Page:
ed 4, edited by S. Schwartz, G. T. Shires, F. C. Spencer, and E. Storer, 2,150 pp, with illus, $70, New York, McGraw-Hill Book Co, 1983.
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Appearing five years after its predecessor, the fourth edition of this widely read surgical textbook contains 35% new material, according to its editors. At this rate, the surgical knowledge doubling time could be calculated at 15 years! Whether this is in fact the pace of surgical progress may be debatable, but without question even such a monumental tome (2,150 pages) requires almost constant revision. Simply listing some of the new chapters and topics justifies this new publication. They include nutrition, transplant, the immunology of oncology, microvascular techniques, free flaps, new concepts in the treatment of breast cancer, splenorrhaphy, gynecologic endocrinology, and the entire field of interventional radiology as it relates to the biliary tract. This new edition is not idle churning!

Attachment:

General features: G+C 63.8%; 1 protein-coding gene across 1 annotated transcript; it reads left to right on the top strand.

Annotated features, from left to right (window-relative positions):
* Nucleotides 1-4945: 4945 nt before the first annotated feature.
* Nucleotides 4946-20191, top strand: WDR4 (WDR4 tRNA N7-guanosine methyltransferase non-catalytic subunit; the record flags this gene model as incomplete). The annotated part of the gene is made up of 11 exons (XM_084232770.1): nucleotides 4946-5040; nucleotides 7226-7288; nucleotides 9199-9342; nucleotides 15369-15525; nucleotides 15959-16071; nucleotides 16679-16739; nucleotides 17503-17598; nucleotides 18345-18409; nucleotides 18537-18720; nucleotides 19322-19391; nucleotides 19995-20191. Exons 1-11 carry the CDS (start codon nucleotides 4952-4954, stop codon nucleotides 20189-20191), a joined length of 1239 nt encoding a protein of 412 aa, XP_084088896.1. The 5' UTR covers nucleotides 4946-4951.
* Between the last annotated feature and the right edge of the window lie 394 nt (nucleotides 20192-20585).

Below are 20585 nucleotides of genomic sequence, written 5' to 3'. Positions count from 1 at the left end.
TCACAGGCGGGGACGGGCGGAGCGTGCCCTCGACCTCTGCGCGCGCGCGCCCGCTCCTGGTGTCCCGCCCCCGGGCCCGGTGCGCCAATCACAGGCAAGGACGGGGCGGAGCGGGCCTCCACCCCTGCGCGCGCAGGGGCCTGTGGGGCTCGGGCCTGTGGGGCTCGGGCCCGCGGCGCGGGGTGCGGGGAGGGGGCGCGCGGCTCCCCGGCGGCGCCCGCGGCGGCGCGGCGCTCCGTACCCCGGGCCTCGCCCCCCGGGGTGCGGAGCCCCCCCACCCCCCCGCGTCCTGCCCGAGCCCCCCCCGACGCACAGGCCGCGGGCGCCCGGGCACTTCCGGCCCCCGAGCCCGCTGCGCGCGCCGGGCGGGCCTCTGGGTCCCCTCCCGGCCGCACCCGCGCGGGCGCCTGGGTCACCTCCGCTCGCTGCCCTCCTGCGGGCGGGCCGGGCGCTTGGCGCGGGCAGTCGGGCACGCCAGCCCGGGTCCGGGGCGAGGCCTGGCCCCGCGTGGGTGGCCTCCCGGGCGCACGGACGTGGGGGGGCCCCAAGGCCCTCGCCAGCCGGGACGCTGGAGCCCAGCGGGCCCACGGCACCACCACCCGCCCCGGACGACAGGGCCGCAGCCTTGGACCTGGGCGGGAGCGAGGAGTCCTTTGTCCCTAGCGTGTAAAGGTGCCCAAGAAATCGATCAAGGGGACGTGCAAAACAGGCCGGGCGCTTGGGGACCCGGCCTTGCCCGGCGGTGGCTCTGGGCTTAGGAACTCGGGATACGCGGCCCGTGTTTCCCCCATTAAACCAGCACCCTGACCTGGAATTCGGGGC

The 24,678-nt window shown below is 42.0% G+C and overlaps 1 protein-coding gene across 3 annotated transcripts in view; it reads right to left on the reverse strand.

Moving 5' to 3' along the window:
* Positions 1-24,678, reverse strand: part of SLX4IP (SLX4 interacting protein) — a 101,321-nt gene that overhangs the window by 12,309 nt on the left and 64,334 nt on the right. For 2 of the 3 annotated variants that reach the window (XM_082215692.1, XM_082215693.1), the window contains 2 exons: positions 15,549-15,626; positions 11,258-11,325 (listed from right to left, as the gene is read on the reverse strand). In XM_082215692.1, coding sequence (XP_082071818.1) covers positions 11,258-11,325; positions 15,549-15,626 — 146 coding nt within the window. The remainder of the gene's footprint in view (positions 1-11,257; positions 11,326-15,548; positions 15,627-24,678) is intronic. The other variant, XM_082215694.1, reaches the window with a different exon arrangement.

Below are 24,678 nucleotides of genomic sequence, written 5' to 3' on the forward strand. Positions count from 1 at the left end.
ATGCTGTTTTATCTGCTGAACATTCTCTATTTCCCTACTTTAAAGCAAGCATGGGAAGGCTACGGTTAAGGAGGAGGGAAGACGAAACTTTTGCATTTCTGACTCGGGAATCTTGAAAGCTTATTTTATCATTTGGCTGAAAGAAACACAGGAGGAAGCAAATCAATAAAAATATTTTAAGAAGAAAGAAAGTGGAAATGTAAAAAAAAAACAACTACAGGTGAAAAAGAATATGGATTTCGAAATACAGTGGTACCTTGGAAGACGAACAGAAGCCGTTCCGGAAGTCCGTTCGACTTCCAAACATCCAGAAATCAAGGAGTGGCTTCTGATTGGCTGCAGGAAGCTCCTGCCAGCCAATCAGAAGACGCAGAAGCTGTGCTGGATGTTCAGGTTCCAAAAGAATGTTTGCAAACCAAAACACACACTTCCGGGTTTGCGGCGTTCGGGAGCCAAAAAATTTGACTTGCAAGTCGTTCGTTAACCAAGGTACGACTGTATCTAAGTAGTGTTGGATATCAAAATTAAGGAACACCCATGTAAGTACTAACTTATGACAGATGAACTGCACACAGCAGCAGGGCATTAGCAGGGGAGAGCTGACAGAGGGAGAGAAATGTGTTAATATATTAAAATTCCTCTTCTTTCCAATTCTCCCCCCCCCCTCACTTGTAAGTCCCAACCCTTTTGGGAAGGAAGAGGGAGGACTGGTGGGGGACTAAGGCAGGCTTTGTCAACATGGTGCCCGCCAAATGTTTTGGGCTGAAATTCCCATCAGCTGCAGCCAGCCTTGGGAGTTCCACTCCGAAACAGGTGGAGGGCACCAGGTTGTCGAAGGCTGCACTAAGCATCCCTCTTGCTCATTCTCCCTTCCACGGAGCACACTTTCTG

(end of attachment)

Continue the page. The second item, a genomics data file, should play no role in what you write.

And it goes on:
As in past editions, this book serves as the standard reference for most US and many overseas medical students, residents, and surgeons. As such, it emphasizes the basic principles
EISEMAN B. Principles of Surgery. Arch Surg. 1984;119(6):740. doi:10.1001/archsurg.1984.01390180100019